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February 14, 2013

Commercial Manned Lunar Company Golden Spike Lands on Indiegogo

By Doug Mohney, Contributing Editor


The Golden Spike Company, a private business planning to put humans back on the moon by 2020, has joined other uber-tech-hip start-ups by landing on the Indiegogo crowdsourcing platform. A goal of $240,000 -- "a dollar for every mile from the earth to the moon" -- is a drop in the bucket compared to the estimated $7 billion dollars the company needs for hardware R&D.

Golden Spike says the campaign will enable the company to start creating interactive media products, apps, and an "Olympics-movement" style membership program to engage people in exciting ways, to be "insiders" in the future exploration of the Moon by people, according to the company's post.

"We want to bring the next wave of lunar exploration onto your big screen TV, onto your laptop and mobile devices, and into your social networks too, with all the excitement of car racing, professional sports, and Hollywood," says Golden Spike. "These won't be your daddy's 20th century Moon landings—they are going to be yours—21st century style."

A mere $10 gets you a thank note on Golden Spike Stationary to frame or print. For $25, you get to be put on the company's "First Explorer" mailing list for future updates and an e-badge to go on your website, social media bits, and e-mail. Additional levels up to $1,000 get you opportunities to "nominate" a name for test missions, trinkets such as a customer briefing booklet, a desktop lunar globe and your name and a short message to be left on the Moon.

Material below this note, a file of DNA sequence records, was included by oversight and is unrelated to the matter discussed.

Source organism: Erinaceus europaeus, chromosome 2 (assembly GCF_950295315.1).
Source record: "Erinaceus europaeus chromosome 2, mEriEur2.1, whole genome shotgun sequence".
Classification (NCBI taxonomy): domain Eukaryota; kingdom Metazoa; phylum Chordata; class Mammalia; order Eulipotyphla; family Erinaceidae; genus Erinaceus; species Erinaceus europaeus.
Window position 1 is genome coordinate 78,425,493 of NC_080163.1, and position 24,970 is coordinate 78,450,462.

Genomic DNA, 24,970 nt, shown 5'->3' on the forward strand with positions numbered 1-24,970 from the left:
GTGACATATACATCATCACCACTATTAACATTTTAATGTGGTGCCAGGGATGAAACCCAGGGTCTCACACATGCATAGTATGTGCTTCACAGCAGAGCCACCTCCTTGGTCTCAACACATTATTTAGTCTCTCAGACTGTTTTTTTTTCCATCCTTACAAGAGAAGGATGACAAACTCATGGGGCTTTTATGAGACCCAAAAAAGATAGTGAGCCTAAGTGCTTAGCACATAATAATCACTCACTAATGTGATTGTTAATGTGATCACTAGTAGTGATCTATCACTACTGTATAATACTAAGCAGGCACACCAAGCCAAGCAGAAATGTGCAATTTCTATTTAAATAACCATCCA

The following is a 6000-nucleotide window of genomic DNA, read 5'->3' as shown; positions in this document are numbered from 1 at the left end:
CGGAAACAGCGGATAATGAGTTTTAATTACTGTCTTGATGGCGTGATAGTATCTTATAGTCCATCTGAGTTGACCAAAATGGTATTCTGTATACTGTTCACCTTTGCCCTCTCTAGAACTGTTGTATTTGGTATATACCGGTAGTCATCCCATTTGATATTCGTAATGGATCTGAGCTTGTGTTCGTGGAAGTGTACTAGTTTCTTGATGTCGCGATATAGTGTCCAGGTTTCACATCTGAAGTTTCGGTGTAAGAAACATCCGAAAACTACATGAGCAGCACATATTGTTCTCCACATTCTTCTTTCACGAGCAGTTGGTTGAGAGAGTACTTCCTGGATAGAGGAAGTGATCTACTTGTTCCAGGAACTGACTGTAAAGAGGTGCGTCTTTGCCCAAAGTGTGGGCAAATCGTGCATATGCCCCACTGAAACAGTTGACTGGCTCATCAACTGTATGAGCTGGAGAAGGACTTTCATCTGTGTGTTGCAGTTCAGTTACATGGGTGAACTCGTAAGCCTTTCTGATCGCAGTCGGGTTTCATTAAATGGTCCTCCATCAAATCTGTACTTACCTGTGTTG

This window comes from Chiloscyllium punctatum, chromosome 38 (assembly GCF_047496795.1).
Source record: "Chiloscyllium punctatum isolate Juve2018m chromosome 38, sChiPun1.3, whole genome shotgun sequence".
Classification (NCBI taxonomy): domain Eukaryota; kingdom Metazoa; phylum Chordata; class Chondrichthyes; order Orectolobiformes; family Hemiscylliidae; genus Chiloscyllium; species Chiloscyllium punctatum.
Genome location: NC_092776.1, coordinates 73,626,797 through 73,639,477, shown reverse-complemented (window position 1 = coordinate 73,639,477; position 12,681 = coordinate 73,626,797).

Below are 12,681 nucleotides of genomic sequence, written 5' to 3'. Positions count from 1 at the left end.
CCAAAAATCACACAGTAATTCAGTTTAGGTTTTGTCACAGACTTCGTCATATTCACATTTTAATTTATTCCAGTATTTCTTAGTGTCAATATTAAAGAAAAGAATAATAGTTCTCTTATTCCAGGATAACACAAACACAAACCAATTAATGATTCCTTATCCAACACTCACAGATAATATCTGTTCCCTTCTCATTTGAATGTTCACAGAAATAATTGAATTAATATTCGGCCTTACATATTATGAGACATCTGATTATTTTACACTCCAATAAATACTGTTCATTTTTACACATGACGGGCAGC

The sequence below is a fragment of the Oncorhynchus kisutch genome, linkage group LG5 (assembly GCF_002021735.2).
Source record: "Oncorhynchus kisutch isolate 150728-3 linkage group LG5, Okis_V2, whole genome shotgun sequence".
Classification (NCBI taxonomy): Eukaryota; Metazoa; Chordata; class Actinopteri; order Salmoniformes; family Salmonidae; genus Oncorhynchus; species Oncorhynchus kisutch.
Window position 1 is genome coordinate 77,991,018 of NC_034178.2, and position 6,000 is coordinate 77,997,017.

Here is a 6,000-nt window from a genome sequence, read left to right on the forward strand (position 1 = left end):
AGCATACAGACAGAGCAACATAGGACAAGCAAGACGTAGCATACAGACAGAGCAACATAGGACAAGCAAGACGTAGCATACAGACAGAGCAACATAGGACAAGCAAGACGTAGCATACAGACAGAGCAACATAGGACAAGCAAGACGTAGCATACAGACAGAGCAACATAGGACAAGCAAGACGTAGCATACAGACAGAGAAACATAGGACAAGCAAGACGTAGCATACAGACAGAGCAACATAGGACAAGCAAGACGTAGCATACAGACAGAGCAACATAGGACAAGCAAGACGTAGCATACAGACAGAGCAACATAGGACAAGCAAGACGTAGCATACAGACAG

Big spenders at $3,000 can have five features near the Golden Spike's first landing named for friends and family to go on official Golden Spike astronaut crew maps. Ten thousand dollars gets a "beautiful desktop model" of the Golden Spike concept design human lunar lander, while $50,000 gets you all of the above and an all expense paid trip for two to the first Golden Spike space mission launch as VIP participants.

Using Indiegogo allows Golden Spike to raise some quick angel-style cash for project starts and to gauge the amount of grass-roots support it can generate. Part of Golden Spike's future "value" is in advertising naming and broadcast rights, so being able to show real-world data and build a mailing list of enthusiasts is considerably valuable.

I suspect Golden Spike shouldn't have too much trouble raising the initial $240,000 goal by an April 24 midnight PT deadline. After all, you had over 34,000 people sign a White House petition to start construction of a Death Star, followed by dueling groups of Lucas fans starting Kickstarter campaigns to fund a Death Star and squadron of X-Wing fighters. What Golden Spike really needs is to rope in a few high-profile Hollywood-based space enthusiasts like Seth Green and Tom Hanks to spread the word, promote its cause, and kick in a couple of bucks. 




Edited by Rich Steeves



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